Inspiring a generation of activists, Ralph Nader came to national attention in 1965 with the publication of his book Unsafe at Any Speed, which documented how the auto industry resisted safety innovations.
Later Nader came to be an outspoken critic of what he calls multinational corporate predators. "They openly and confidently strive to control our jobs; our environment; our political and educational institutions, our food, drugs and other consumptions; our savings; our childhoods; our culture; even our genetic futures," he writes in The Good Fight(1).
An Independent Party candidate for President, currently on 30 state ballots in the 2004 race, Nader's 2000 candidacy was considered by many to be the "spoiler" that cost Gore the election. Yet an article on his website(2) contends that in the year 2000, exit polls reported "fully 25% of [Nader's] votes came from Republicans, 38% from Democrats, and the remainder from people who would not have voted." Still, because the vote was so close in Florida, if as little as 1% of Nader's votes had gone to Gore, he would have won the presidency.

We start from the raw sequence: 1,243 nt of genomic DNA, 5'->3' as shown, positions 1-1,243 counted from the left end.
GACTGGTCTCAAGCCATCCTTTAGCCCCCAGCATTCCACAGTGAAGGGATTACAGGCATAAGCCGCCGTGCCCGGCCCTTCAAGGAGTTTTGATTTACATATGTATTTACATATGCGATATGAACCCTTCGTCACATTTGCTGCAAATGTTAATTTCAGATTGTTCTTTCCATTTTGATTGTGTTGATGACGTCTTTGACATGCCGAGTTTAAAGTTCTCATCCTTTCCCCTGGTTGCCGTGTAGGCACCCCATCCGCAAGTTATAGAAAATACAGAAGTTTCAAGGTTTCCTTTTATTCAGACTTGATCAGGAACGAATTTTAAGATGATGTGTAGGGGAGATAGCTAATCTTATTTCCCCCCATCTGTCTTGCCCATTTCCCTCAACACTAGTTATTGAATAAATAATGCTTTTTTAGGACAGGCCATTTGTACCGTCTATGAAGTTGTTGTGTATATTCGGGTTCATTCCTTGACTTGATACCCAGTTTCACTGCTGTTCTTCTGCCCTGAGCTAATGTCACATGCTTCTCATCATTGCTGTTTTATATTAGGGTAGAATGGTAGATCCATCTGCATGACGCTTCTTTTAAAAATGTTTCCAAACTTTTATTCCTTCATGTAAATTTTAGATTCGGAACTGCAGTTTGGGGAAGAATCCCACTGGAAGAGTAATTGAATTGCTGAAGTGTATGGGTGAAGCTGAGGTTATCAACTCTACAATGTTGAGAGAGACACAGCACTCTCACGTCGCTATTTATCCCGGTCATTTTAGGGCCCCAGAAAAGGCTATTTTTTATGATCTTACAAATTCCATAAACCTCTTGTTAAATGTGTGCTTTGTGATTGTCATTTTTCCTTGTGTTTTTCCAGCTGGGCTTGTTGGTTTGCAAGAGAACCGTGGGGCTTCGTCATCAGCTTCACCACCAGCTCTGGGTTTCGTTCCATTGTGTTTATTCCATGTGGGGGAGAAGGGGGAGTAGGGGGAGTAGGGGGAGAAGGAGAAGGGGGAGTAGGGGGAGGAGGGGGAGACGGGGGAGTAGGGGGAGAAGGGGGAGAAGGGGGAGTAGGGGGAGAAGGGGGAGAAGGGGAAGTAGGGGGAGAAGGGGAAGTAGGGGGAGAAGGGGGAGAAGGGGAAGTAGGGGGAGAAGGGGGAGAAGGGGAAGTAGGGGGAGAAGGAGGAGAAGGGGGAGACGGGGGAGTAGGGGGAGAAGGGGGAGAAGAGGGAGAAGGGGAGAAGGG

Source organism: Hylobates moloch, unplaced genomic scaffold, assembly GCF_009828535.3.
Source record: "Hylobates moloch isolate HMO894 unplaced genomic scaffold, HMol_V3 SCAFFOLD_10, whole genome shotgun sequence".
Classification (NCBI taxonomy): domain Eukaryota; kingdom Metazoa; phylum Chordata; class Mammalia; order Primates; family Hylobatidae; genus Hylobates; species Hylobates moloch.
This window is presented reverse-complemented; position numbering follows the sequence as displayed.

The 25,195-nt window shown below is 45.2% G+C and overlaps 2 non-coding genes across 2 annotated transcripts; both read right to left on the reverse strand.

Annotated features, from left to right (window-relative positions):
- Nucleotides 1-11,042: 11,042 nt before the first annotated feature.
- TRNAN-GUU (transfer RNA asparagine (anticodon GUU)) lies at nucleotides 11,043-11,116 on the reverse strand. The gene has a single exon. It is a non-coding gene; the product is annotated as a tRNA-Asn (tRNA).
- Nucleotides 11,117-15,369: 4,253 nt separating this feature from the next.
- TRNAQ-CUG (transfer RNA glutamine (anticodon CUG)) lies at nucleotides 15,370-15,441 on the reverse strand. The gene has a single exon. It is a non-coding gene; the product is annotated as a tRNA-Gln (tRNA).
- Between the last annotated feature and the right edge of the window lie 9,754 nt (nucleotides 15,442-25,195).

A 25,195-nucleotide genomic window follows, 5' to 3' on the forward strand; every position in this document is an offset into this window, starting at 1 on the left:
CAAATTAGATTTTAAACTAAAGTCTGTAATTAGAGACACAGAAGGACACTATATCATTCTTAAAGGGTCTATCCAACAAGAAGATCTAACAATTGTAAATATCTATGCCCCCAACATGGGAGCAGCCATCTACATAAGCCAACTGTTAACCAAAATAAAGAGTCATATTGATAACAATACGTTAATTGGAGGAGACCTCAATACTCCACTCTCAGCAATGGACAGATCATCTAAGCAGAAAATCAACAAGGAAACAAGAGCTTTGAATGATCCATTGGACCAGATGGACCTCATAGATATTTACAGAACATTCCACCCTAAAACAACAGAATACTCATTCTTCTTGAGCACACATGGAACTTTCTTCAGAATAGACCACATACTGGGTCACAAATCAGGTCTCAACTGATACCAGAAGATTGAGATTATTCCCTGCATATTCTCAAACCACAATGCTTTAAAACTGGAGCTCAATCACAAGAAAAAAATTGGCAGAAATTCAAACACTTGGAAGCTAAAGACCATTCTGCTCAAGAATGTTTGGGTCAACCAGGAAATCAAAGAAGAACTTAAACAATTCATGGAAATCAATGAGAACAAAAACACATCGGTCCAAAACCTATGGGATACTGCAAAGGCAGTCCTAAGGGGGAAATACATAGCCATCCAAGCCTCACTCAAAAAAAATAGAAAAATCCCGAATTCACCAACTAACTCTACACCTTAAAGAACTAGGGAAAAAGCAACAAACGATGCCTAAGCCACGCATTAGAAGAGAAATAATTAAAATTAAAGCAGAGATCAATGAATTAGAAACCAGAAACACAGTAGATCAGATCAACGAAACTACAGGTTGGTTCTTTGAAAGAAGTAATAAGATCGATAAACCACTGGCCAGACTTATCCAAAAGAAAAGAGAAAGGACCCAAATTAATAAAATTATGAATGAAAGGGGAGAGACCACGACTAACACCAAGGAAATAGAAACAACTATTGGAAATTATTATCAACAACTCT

Yet Nader is unapologetic about the 2000 election. He writes: "More and more the major parties become Coke and Pepsi, frantically highlighting their dwindling differences and masking their growing similarities."